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Giselle Weiss: Your early research is associated with the wildly popular idea of six degrees of separation, which far predates you. How did that idea spread?
Duncan Watts: I don't know. But the notion that we are all connected through a short chain of acquaintances has been around for a long time. It shows up in a 1929 short story called "Chains" by the Hungarian poet Frigyes Karinthy. And the urbanist Jane Jacobs speculated about it in her famous book, "The Death and Life of Great American Cities."
They didn't call it six degrees of separation, though.
No. That label comes from the title of a Broadway play of the 1990s by John Guare. The actual history is a little involved. But in any event, in 1967 psychologist Stanley Milgram set out to test the idea by having people in Boston deliver letters to people ("targets") in Omaha, Nebraska, through the intermediary of others known only on a first-name basis. He found that the average length of the letter chains that reached the targets was six. He called it the small world problem.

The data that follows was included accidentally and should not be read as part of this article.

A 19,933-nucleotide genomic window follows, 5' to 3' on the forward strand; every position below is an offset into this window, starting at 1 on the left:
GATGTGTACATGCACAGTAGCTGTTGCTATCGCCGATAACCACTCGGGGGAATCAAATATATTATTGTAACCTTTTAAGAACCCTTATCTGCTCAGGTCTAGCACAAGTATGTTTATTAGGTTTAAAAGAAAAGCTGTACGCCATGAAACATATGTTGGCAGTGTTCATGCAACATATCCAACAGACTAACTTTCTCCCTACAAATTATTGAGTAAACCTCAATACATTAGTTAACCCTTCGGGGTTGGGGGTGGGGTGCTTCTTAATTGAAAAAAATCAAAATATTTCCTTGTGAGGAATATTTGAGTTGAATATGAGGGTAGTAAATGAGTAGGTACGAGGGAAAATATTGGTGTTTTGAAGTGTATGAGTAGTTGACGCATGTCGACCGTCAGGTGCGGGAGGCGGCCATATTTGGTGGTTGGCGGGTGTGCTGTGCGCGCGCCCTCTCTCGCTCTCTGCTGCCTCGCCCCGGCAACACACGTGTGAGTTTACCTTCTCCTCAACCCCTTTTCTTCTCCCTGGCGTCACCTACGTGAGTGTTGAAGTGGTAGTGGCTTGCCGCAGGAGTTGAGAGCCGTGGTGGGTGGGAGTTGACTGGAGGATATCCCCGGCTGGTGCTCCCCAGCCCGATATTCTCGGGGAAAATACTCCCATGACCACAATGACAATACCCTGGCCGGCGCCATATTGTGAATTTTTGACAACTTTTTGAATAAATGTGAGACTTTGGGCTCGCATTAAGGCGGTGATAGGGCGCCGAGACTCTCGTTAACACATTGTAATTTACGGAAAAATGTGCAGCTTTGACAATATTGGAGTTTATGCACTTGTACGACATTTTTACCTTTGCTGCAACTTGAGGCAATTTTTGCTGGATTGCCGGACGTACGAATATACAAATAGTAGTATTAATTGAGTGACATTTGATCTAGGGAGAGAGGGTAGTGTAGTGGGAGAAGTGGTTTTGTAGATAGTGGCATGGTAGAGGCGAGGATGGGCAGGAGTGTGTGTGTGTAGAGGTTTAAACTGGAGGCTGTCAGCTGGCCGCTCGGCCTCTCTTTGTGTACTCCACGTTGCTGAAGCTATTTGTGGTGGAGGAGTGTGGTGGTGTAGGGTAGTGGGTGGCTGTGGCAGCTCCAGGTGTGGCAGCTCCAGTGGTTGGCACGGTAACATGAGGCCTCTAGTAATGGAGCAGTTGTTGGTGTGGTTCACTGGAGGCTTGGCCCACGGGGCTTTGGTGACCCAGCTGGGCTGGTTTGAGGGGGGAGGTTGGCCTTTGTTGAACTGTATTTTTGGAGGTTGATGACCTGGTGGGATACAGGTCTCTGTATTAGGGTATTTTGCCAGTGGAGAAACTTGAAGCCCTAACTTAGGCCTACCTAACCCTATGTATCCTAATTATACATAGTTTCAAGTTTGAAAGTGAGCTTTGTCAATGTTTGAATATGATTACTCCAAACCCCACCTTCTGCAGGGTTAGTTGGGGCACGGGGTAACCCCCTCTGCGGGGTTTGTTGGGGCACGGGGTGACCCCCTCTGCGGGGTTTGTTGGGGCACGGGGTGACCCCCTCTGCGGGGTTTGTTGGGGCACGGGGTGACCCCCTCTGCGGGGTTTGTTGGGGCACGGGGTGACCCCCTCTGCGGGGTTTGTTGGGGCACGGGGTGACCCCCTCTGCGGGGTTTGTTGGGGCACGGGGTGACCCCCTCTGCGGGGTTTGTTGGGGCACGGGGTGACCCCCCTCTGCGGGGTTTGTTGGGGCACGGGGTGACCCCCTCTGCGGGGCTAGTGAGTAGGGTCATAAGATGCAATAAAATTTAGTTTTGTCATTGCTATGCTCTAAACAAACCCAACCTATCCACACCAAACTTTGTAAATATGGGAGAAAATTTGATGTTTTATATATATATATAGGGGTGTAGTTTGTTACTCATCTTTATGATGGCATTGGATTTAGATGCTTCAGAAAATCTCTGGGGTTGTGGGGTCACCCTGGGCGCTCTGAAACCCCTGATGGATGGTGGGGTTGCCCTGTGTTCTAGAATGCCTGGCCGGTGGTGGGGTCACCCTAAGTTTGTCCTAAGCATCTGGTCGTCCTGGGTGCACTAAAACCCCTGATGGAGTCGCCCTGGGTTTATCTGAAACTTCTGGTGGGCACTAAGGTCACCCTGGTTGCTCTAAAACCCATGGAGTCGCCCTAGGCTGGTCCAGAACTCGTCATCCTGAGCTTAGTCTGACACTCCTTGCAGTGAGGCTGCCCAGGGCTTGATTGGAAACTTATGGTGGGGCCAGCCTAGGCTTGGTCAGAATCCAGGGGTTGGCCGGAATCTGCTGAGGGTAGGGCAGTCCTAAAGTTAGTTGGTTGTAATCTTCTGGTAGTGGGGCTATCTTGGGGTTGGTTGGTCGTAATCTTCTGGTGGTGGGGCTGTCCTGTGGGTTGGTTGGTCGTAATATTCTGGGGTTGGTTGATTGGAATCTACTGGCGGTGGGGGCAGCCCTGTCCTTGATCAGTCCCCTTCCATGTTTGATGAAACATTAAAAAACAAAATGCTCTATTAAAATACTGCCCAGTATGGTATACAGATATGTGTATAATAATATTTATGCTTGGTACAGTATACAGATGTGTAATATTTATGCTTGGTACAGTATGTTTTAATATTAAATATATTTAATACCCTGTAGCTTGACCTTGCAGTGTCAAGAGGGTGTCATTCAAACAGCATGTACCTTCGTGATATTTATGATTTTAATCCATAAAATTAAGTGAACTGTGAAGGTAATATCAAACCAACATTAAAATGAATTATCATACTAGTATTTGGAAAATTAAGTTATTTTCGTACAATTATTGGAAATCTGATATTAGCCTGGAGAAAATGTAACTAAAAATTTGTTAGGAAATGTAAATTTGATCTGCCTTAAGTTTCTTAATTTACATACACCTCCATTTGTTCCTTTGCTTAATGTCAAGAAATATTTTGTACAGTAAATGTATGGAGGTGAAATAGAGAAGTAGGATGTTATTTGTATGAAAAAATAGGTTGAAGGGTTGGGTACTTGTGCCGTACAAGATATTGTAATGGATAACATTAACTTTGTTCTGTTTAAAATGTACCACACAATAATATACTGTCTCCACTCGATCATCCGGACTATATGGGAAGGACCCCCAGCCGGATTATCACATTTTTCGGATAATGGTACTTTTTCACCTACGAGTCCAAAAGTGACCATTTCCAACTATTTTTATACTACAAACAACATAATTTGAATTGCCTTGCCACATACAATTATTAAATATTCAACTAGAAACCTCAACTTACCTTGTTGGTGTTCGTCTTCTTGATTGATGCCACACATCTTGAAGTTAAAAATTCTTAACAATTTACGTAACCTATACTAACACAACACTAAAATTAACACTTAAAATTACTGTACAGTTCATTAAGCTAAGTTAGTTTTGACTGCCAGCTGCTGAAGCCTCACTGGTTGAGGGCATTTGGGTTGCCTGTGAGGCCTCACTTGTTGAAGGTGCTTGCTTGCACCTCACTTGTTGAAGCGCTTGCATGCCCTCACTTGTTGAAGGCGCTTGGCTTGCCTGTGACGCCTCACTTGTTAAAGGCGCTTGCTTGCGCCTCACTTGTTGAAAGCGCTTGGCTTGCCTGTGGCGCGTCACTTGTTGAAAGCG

Where did your research come in?
In the 1990s, I was studying synchronization among crickets – who chirps with whom. Then one day on the phone, my dad asked me whether I'd ever heard of the idea that everyone is only six handshakes away from the president of the United States. It occurred to me that both problems involved networks, and that interested me.
What makes the idea so powerful?
We're attracted to the Enlightenment idea of ourselves as independent individuals who decide what we want to do and go out and do it. But the reality is that we're very much enmeshed in social relations. Everything we do and care about involves other people. These are network concepts.